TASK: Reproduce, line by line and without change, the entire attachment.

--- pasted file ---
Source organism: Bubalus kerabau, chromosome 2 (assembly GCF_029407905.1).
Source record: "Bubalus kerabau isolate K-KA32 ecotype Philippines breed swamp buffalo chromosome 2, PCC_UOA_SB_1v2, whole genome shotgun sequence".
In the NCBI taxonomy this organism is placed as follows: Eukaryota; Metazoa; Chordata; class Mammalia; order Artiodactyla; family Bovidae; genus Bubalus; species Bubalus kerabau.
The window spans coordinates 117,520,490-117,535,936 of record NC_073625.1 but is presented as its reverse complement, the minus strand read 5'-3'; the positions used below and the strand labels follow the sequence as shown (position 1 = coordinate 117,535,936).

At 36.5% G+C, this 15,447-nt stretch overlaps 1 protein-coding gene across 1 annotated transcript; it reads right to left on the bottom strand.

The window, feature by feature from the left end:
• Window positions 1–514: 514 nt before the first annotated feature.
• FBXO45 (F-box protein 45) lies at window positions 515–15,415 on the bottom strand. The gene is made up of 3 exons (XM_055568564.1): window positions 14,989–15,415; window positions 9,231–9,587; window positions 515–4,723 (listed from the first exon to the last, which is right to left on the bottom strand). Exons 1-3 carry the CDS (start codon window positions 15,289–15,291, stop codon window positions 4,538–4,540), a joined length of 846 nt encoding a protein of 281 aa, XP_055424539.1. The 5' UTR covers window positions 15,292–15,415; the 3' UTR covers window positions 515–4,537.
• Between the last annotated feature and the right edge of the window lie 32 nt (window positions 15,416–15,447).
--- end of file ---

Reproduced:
Source organism: Bubalus kerabau, chromosome 2 (assembly GCF_029407905.1).
Source record: "Bubalus kerabau isolate K-KA32 ecotype Philippines breed swamp buffalo chromosome 2, PCC_UOA_SB_1v2, whole genome shotgun sequence".
In the NCBI taxonomy this organism is placed as follows: Eukaryota; Metazoa; Chordata; class Mammalia; order Artiodactyla; family Bovidae; genus Bubalus; species Bubalus kerabau.
The window spans coordinates 117,520,490-117,535,936 of record NC_073625.1 but is presented as its reverse complement, the minus strand read 5'-3'; the positions used below and the strand labels follow the sequence as shown (position 1 = coordinate 117,535,936).

At 36.5% G+C, this 15,447-nt stretch overlaps 1 protein-coding gene across 1 annotated transcript; it reads right to left on the bottom strand.

The window, feature by feature from the left end:
• Window positions 1–514: 514 nt before the first annotated feature.
• FBXO45 (F-box protein 45) lies at window positions 515–15,415 on the bottom strand. The gene is made up of 3 exons (XM_055568564.1): window positions 14,989–15,415; window positions 9,231–9,587; window positions 515–4,723 (listed from the first exon to the last, which is right to left on the bottom strand). Exons 1-3 carry the CDS (start codon window positions 15,289–15,291, stop codon window positions 4,538–4,540), a joined length of 846 nt encoding a protein of 281 aa, XP_055424539.1. The 5' UTR covers window positions 15,292–15,415; the 3' UTR covers window positions 515–4,537.
• Between the last annotated feature and the right edge of the window lie 32 nt (window positions 15,416–15,447).